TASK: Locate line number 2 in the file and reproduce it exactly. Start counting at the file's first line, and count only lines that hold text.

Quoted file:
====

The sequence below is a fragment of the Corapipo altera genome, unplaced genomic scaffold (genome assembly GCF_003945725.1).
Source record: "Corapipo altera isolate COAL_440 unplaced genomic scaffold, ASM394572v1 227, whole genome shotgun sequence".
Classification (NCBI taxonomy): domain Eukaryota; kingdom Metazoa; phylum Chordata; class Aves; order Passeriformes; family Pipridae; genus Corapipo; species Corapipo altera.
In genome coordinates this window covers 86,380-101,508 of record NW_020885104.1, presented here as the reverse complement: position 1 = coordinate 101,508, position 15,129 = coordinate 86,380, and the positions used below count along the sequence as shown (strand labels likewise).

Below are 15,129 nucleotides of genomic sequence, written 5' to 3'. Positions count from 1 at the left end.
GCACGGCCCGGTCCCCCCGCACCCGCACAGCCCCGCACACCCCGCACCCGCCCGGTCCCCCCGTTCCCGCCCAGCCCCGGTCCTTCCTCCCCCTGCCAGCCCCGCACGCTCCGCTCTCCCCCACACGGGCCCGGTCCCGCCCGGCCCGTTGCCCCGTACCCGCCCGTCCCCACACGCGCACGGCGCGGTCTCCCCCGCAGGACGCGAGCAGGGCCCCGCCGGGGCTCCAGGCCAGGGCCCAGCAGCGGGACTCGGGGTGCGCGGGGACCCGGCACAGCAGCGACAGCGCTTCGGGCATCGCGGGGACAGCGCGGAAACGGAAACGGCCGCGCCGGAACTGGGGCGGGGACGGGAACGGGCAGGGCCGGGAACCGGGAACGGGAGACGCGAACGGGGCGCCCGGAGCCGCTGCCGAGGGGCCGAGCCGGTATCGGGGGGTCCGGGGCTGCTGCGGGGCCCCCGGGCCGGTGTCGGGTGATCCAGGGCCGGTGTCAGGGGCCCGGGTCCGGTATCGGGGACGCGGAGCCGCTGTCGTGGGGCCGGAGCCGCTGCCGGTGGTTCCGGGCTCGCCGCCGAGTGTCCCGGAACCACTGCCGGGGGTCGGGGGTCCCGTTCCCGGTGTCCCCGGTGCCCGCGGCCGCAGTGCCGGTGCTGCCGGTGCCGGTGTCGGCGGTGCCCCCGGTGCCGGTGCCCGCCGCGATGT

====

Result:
Source record: "Corapipo altera isolate COAL_440 unplaced genomic scaffold, ASM394572v1 227, whole genome shotgun sequence".